Sandy school district out to bust teachers union

As of press time, 216 teachers were out on strike, and over 4,000 schoolchildren and their parents were waiting to go back to school, but at the Oregon Trail School District in Sandy, Boring and Welches, Oregon, management was playing games.

Oregon law gives public employees like teachers the right to a union, just as private sector employees have. And public employers, such as school districts, are required to negotiate “in good faith” a labor agreement with the union.

At Oregon Trail, however, all indications are that management is more interested in teaching the teachers’ union a lesson than in reaching an agreement that would keep the schools open.

Bargaining was going poorly before December 2004, when the two sides entered mediation. Then it got worse. The district brought in Salem attorney Bruce Zagar, a longtime associate of union foe Steve Goldschmidt, who was terminated as head of human resources at Portland Public Schools. Zagar was unavailable to meet for a full two months. When he finally met with the Oregon Education Association, union negotiators said it was like talking to a stone wall. The district’s previous position had failed to produce an agreement; now it made even more demands.

Bargaining went like this: Management offered very little improvement economically, and at the same time demanded more than 20 cuts or changes to contract language that the union fought previously to win — clauses governing how teachers are evaluated, use of seniority in layoff and recall, and grievance procedures. When the union offered compromise positions, management reiterated its original position, over and over and over.

Teachers felt they had no choice but to strike, when after a year and a half of unsuccessful contract bargaining (and one whole year working without a contract) management said it was no longer willing to meet, and imposed the terms of its own proposal Aug. 25 without the consent of the teachers.

Mike Cosper, a 6th grade science teacher at Cedar Ridge Middle School in Sandy, called that “hugely insulting.” Cosper, who is president of the Wy’East Education Association, the local affiliate of the statewide Oregon Education Association (OEA), said there’s no doubt in his mind that the district is trying to bust the union.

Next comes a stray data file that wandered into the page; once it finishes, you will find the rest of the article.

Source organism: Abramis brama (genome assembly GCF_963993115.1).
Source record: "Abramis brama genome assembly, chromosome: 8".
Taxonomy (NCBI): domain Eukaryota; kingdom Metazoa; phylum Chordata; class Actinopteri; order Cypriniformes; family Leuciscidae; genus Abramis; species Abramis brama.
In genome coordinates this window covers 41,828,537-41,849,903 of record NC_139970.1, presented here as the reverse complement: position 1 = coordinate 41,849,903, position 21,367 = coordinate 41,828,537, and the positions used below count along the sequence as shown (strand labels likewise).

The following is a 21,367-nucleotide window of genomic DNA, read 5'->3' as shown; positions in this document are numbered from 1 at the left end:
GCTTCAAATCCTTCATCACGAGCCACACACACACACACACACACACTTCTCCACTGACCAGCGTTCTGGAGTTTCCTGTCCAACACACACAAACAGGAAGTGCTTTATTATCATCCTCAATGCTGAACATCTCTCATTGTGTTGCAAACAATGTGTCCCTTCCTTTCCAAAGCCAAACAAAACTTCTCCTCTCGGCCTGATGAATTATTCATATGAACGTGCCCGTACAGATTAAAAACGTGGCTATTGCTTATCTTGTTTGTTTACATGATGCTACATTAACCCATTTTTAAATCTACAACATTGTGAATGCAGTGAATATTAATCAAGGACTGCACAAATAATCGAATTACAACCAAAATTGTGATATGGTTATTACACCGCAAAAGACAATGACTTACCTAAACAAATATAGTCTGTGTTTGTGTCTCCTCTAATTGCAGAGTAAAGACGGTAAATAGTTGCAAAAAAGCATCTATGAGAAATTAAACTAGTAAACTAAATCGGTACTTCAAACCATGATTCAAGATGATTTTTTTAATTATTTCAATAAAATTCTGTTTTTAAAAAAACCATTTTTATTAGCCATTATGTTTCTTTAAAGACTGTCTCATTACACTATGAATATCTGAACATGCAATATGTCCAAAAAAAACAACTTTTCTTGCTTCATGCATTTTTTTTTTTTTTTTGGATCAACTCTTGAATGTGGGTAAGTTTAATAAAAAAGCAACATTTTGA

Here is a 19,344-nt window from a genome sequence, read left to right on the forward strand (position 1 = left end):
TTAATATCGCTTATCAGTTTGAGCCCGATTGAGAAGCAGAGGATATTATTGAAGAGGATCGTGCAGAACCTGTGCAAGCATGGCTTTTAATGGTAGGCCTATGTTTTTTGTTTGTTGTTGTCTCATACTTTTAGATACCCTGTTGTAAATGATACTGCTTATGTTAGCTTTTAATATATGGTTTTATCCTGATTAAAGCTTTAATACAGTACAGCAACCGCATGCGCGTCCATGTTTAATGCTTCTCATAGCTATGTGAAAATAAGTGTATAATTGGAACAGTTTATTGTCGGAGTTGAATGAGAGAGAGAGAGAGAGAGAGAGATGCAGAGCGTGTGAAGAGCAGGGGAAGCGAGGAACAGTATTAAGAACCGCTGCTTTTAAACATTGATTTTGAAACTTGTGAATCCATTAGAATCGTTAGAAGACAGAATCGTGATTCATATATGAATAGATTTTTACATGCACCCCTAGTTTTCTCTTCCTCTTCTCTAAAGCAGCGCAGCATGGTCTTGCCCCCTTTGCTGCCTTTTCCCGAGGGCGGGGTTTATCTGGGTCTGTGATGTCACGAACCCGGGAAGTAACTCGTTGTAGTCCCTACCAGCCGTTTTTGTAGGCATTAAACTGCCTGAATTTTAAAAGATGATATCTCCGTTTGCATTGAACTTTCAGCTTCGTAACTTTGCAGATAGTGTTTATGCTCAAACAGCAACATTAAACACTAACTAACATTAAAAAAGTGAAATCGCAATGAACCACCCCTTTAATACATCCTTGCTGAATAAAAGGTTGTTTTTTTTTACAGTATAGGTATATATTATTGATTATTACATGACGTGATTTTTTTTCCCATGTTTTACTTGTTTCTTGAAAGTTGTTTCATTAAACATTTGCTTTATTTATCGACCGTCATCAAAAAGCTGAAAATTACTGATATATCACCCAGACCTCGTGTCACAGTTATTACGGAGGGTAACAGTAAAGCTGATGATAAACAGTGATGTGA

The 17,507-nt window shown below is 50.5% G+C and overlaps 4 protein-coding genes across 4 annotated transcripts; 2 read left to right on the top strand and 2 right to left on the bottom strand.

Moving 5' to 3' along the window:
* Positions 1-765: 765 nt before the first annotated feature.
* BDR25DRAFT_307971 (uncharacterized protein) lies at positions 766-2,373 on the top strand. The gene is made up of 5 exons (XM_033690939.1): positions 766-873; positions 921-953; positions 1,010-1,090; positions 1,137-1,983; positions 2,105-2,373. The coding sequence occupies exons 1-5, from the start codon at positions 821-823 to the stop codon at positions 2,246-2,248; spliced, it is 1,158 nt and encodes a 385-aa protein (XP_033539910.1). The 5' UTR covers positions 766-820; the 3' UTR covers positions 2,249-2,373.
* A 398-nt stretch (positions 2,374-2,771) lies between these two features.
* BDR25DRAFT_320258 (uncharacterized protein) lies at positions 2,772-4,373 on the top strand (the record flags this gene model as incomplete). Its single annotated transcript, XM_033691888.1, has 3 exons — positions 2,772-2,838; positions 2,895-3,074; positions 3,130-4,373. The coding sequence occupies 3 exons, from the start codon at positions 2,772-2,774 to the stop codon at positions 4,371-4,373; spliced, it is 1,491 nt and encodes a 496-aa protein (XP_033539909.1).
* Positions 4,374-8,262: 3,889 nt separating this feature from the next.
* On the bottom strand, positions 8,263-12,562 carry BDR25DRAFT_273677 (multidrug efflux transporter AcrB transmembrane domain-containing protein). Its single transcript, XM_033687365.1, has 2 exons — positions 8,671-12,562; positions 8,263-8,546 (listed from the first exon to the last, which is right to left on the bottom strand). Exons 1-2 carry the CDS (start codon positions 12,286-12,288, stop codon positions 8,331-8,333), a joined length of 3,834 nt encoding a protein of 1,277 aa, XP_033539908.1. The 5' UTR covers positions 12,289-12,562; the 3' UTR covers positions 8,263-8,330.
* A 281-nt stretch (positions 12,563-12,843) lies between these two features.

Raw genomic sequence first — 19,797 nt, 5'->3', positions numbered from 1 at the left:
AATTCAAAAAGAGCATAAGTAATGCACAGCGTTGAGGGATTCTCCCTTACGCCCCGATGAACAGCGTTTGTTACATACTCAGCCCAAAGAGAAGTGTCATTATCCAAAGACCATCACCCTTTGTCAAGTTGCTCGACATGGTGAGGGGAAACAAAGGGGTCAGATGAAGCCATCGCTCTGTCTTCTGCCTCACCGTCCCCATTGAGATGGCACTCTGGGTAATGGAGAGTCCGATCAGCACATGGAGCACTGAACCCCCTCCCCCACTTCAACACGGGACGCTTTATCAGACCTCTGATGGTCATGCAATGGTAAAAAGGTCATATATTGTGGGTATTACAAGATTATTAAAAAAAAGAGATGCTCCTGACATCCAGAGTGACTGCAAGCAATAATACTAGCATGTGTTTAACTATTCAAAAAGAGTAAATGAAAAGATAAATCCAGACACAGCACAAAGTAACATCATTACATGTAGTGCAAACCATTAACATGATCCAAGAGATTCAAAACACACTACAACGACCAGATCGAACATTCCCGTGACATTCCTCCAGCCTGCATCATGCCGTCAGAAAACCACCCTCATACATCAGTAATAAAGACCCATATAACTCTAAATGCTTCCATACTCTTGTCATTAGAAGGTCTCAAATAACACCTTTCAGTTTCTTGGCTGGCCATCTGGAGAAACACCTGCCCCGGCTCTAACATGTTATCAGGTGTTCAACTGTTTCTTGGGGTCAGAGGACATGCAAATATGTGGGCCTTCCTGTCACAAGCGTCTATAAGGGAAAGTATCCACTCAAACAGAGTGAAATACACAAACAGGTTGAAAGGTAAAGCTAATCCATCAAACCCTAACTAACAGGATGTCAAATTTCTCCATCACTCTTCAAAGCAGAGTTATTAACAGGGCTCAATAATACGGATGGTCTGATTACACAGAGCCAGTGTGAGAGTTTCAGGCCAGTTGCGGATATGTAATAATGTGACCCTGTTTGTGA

So, after an unsuccessful mediation session that lasted until 4:45 a.m., teachers struck Oct. 25.

Sandy teachers had struck once before, for seven days, in 1997.

After the current strike began, the district filed an “unfair labor practice” charge against the union before the Oregon Employment Relations Board. The charge alleges that the union is striking over “permissive subjects of bargaining,” in other words, things it’s not allowed to strike over according to the Public Employee Collective Bargaining Act. OEA says the charge is without merit, and has filed a charge of its own against the district for “bad faith bargaining.”

On Oct. 28, four days into the strike, the two sides took part in six hours of mediation, in which management and union bargaining teams met in separate rooms, with a professional mediator shuttling back and forth between them. The teachers union sent the district bargaining team two detailed settlement proposals, offering basically to accept management’s economic position — and keep the contract language the district had agreed to in the previous contract. Management’s response: “That does not satisfy the district’s concerns.” No details, no counter-offer. At the end of the day, asked to come up with a proposal of their own, management sent the mediator back with a one-page sheet and instructions not to change any wording on it. It said: “Article 12, Employee Relations — Delete ‘i.e.’ ”

“Delete i.e.,” the bargaining equivalent of an upraised middle finger, sums up the district’s stance: a willingness to keep the schools closed until the union capitulates.

As of press time, the strike had been under way eight days. A mediation session was scheduled for Nov. 2.

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